ARTICLE | doi:10.20944/preprints201807.0136.v1
Subject: Life Sciences, Immunology Keywords: Hyperbaric oxygen; Neuroinflammation; burn; Galectin-3; Toll-like receptor-4
Online: 9 July 2018 (12:03:39 CEST)
Hyperbaric oxygen (HBO) treatment has been proven to attenuate neuroinflammation in rats. This study aimed to determine the potential mechanism underlying the anti-inflammatory effects of HBO treatment on burn-induced neuroinflammation in rats. Thirty-six adult male Sprague–Dawley (SD) rats were randomly assigned to the following six groups (n = 6 per group): (1) sham burn with sham HBO treatment, (2) sham burn with HBO treatment, (3) burn with 1-week sham HBO treatment, (4) burn with 2-week sham HBO treatment, (5) burn with 1-week HBO treatment, and (6) burn with 2-week HBO treatment. SD rats that received third-degree burn injury were used as a full-thickness burn injury model. Subsequently, we analyzed the expression of proteins involved in the galectin-3 (Gal-3)-dependent Toll-like receptor-4 (TLR-4) pathway through enzyme-linked immunosorbent assay (ELISA), immunohistochemistry (IHC) analysis, and Western blotting, and a behavior test was also conducted. The behavior test revealed that HBO treatment significantly suppressed mechanical hypersensitivity in the burn with HBO treatment group compared with the burn with sham HBO treatment group (p < 0.05). ELISA results showed that tumor necrosis factor alpha (TNF-α) and interleukin 1 beta (IL-1β) levels in the dorsal horn of the spinal cord and the skin were significantly decreased in the burn with HBO treatment group compared with the burn with sham HBO treatment group (p < 0.05). Western blotting results demonstrated that HBO treatment significantly reduced the expression of Gal-3 and TLR-4 in the dorsal horn of the spinal cord in the burn with HBO treatment group compared with the burn with sham HBO treatment group (p < 0.05). IHC analysis results showed that the expression of Gal-3, TLR-4, CD68, and CD45 in the dorsal horn of the spinal cord was significantly lower in the burn with HBO treatment group than in the burn with sham HBO treatment group (p < 0.05), and the expression of CD68 and macrophage migration inhibitory factor (MIF) in the right hind paw skin was significantly lower. The expression of vimentin and fibroblast growth factor (FGF) in the right hind paw skin was significantly higher after HBO treatment (p < 0.05). This study proved that early HBO treatment relieves neuropathic pain, inhibits the Gal-3-dependent TLR-4 pathway, and suppresses microglia/macrophage activation in a rat model.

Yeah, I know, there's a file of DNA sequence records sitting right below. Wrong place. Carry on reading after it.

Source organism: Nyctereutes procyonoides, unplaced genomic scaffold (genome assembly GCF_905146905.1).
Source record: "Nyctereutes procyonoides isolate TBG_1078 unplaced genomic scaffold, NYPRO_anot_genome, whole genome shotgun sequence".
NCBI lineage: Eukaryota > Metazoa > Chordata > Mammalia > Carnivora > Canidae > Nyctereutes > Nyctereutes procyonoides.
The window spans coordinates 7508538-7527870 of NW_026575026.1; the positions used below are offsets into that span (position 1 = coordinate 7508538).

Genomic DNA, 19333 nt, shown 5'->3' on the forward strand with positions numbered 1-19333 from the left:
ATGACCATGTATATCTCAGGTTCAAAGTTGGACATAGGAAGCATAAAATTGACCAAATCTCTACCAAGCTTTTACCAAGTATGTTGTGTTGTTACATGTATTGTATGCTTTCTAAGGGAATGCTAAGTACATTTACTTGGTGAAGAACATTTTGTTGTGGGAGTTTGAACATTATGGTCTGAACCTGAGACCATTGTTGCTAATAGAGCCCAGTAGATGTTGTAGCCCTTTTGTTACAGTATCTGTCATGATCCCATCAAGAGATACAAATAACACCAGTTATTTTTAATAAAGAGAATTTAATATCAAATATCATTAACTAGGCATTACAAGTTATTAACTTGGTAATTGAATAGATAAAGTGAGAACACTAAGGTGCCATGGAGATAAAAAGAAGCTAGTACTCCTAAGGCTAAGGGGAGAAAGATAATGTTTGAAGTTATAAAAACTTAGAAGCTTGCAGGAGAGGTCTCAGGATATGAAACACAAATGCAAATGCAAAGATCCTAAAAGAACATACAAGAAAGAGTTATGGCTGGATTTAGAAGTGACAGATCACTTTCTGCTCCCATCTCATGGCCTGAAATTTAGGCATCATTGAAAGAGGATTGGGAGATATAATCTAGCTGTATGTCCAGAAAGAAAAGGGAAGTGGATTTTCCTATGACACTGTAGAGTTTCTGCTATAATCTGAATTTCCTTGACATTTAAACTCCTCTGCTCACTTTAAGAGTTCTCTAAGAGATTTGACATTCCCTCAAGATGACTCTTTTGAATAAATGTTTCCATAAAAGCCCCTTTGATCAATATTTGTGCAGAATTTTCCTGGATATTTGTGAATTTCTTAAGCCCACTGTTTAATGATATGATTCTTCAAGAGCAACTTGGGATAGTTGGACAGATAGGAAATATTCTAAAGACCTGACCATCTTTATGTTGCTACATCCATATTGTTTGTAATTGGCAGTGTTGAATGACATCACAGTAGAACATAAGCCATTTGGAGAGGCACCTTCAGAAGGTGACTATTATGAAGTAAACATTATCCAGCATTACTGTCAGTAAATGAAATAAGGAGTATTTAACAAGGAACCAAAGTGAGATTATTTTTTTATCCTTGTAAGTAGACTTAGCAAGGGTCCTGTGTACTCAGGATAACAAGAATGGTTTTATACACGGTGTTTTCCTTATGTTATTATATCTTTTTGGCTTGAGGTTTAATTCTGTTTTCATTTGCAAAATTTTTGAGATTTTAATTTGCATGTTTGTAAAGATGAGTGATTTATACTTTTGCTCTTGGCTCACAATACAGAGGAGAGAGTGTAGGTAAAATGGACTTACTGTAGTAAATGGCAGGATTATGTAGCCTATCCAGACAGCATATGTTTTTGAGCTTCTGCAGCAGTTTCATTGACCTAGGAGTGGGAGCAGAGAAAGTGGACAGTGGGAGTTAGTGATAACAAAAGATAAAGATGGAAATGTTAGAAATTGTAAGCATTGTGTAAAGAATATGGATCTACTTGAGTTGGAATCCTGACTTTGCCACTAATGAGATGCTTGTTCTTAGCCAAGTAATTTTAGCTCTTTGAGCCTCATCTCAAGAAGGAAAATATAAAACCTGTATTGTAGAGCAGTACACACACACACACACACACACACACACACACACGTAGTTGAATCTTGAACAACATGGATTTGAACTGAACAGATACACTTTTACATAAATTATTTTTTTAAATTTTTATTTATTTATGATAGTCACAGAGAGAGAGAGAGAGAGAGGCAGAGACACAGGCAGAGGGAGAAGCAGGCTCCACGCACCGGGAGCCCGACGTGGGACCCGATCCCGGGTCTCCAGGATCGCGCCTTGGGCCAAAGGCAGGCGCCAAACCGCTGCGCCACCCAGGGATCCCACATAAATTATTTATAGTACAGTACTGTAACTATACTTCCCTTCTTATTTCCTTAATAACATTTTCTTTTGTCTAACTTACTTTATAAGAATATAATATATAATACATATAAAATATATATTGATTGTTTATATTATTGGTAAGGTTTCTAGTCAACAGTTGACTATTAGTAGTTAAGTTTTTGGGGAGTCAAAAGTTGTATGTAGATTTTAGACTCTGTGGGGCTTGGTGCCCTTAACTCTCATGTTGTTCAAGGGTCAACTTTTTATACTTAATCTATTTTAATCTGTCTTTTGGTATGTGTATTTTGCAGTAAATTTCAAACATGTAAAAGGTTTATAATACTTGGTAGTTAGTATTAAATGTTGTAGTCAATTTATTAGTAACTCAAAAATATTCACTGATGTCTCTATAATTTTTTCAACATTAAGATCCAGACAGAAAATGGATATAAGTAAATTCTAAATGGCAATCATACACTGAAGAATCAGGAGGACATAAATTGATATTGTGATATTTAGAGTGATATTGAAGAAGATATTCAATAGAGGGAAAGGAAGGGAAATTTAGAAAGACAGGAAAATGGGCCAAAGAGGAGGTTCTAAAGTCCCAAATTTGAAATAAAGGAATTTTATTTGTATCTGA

REVIEW | doi:10.20944/preprints201912.0066.v1
Subject: Life Sciences, Molecular Biology Keywords: gdnf; microglia; astrocyte; neuroinflammation; ret; gfr α1; gene therapy; Parkinson’s disease
Online: 5 December 2019 (11:10:05 CET)
In healthy adult brain, glial cell line-derived neurotrophic factor (GDNF) is exclusively expressed by neurons and in some instances, it has furthermore been shown to derive from a single neuronal subpopulation. Secreted GDNF acts in a paracrine fashion by forming a complex with GDNF family receptor α1 (GFRα1) which is mainly expressed by neurons and can act in cis as a membrane-bound or in trans as a soluble factor. The GDNF/GFRα1 complex signals through interaction with RET (“rearranged during transfection”) or with a lower affinity with neural cell adhesion molecule (NCAM). GDNF can also signal independently from GFRα1 via interaction with syndecan-3. RET being expressed by neurons involved in several pathways: nigro-striatal dopaminergic neurons, motor neurons, enteric neurons, sensory neurons, etc. could be the main determinant of the specificity of GDNF pro-survival effect. In injured brain, de novo expression of GDNF occurs in glial cells. Neuroinflammation has been reported to induce GDNF expression in activated astrocytes and microglia, infiltrating macrophages, nestin-positive neural stem cells and neuron/glia (NG2) progenitors. This disease-related GDNF overexpression can be either beneficial or detrimental depending on the localization in the brain and the level and duration of glial cells activation. Some reports also describe upregulation of RET and GFRα1 in glial cells, suggesting that GDNF could modulate neuroinflammation.